Before he became the head of the Catholic Church, Jorge Bergoglio was a cardinal from Argentina. But the pope’s spiritual roots might very well be traced to the hills of Umbria and the hometown of the saint whose name he chose for his own. Mo Rocca walks in his steps:
A song of praise to Brother Sun and Sister Moon, and the beauty of all God’s creation … these are the words of St. Francis of Assisi. “It’s a very important because it’s a very beautiful hymn, and because it’s the oldest text in Italian. It’s the starting point of Italian literature,” said Brother Carlo Bottero. He showed Rocca an early copy of “The Canticle of Creation,” composed almost 800 years ago, and believed to be the first poem ever written in Italian.
Francis was blind and in great pain when he wrote it. And yet, said Bottero, “He remembered all the beautiful things he saw and was still happy that people can see.”
If Italy’s patron saint and the village he hailed from are of particular interest these days, it’s because of a certain Jesuit cleric in Rome who chose his name: Pope Francis.
Rocca asked, “What does that mean for the Franciscans, that the pope chose the name Francis?”
“I think is the best Franciscan now living, Pope Francis. It’s not easy to live according to his example,” said Bottero.
“So he brings a lot of joy and a lot of pressure?”
The remarkable story of the saint who inspired a pope is told on the walls of the Basilica of Saint Francis in Assisi, in frescoes attributed to the renaissance master Giotto.
As Franciscan Father Martin Bresky recounted, Francis “was rich, he was spoiled, he had everything he could possibly desire. Inside, he had nothing. So one day, around the age of 25, he made a decision: ‘I’m giving everything away, including my will. I’m giving it all to the Lord.’”
The son of a wealthy merchant, Francis heard God call him to “rebuild my church, for it is in ruins,” and dedicated his life to living just as Jesus had.
Francis was scorned, ridiculed, and spat upon.
“People probably thought he was nuts,” said Rocca.
“Certainly, very nuts,” said Bresky. “Giving away everything he had to live a life of stark poverty? Whoa!”
Throughout his life, said Brother Alessandro Brustenghi, Francis sought communion with God in a hermitage outside of Assisi. “This is a place of calm, of peace.
“Staying here and praying here inside the caves, among roots with birds and with animals, he understood that God is the creator of everybody and everything.”
Eventually Francis gained disciples, and in this humble chapel founded his own religious order, dedicated to universal brotherhood.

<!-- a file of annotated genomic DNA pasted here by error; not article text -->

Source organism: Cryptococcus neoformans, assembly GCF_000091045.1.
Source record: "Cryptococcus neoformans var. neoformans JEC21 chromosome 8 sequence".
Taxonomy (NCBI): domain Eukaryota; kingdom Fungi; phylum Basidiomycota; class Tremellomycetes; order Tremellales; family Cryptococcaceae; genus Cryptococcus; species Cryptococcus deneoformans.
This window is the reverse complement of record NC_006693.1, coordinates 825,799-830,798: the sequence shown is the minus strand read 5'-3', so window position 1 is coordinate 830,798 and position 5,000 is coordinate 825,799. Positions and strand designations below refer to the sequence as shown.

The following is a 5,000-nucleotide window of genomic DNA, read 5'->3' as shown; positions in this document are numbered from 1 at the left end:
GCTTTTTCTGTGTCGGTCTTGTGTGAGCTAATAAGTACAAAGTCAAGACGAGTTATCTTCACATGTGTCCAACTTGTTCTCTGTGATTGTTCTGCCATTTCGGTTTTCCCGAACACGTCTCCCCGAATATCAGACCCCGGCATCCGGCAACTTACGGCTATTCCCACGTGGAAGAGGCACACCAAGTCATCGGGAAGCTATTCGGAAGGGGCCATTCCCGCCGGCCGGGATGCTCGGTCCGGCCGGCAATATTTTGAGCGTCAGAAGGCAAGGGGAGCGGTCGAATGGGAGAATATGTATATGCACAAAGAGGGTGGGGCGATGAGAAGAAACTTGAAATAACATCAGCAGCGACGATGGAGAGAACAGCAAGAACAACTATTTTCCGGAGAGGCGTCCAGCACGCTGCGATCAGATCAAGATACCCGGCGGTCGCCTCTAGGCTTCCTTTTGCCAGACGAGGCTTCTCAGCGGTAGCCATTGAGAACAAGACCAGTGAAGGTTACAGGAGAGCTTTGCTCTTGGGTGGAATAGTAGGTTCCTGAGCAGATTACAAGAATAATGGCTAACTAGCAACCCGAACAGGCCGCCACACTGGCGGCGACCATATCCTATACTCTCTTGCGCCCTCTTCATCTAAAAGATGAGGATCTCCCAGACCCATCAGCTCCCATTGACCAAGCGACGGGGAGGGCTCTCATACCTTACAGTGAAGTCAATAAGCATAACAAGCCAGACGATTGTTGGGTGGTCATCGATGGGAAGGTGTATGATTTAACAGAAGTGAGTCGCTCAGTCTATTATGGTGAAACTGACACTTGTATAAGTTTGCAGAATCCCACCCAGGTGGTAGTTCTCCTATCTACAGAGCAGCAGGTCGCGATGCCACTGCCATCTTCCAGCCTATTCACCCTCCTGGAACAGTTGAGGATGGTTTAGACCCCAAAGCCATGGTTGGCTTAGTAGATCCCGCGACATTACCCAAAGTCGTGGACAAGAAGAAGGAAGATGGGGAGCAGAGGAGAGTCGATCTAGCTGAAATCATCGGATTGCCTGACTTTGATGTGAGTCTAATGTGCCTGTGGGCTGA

“Jesus taught us that if you serve the other people, you discover peace; you will discover happiness,” said Brother Brustenghi.
It is a message central to the mission of Pope Francis, says New York’s Timothy Cardinal Dolan.
He stood out for his love of the poor, the simplicity and sincerity of his life, the priority that he put upon humility, and all those are Franciscan virtues. So when he said, ‘I will be called Francis,’ I said, ‘Wow, how beautiful.’”
Cardinal Dolan remembers well the first time he met the future pope in 2013.
“I feel this tap on my back and I turn around and he said, ‘I’m Jorge Bergoglio from Buenos Aires. I think you’re Timothy Dolan from New York and I’ve wanted to meet you.’ And I thought right away, ‘I like this guy!’”
And Cardinal Dolan is not alone. Here’s how he describes the so-called “Francis effect”: “The number of people that will come up to me as I’m walking the streets of New York and say, ‘Hey, we like this guy, Francis. I haven’t been to church in a while, but I’m taking a second look, okay?’”
The 266th pope is the first from Latin America and -- it may surprise you -- the first to choose the name Francis, a choice seen by some as radical.
“It also shows that he wants to be kind of a pope outside of the box, off the throne, if you will,” said Francis X. Rocca reports on the Vatican for the Wall Street Journal (and who is Mo’s brothers). “That can be very appealing, it can be very exciting. The concern of some would be that it’s disruptive, that it’s destabilizing.”
In a December 2016 article Francis Rocca described the pope as the de facto global leader of the left.
“He’s been very, very clear he has a certain agenda in the political and economic areas,” he said. “For example, on climate change, he has grabbed that in a very, very, very aggressive way. Certainly he’s been scathing in his criticisms of the global financial system, of capitalism, really, in general. [And] the pope basically favors open borders -- not only for refugees but also for economic migrants.”
Although globally the pope is very popular, among conservative Catholics in America Francis has been more controversial. Many believe he’s blurred the lines around traditional Church teachings.
“You bet there are some conservatives that are unhappy with Pope Francis,” said Cardinal Dolan. “There’re also some liberals that wish he would move much more radically and expeditiously in some of the reforms. So, you’re gonna get it from both sides. I think he’s aware of that.”
But for 17-year-old Zuleika Rymer of the Academy of Mount St. Ursula in New York’s Bronx neighborhood, Pope Francis is an inspiration.
She painted a portrait of St. Francis for Rocca to present to the pope. Mo asked, “How do you hope the Holy Father reacts to this?”
“I hope he looks at it and just, like, admires it and maybe say, like, ‘Wow, someone actually made this,’ and just basically cherish it,” Rymer replied.
And then the big day came: the pope’s Wednesday audience in St. Peter’s Square, where Rocca had the privilege of meeting His Holiness and presenting him with Zuleika’s gift.
As the pope admired her portrait of his namesake, Rocca asked why he chose the name Francis.
“Se me occurio!” he laughed. “It just came to me.”
And then he left us with a request of his own: “Pray for me; I need it.”
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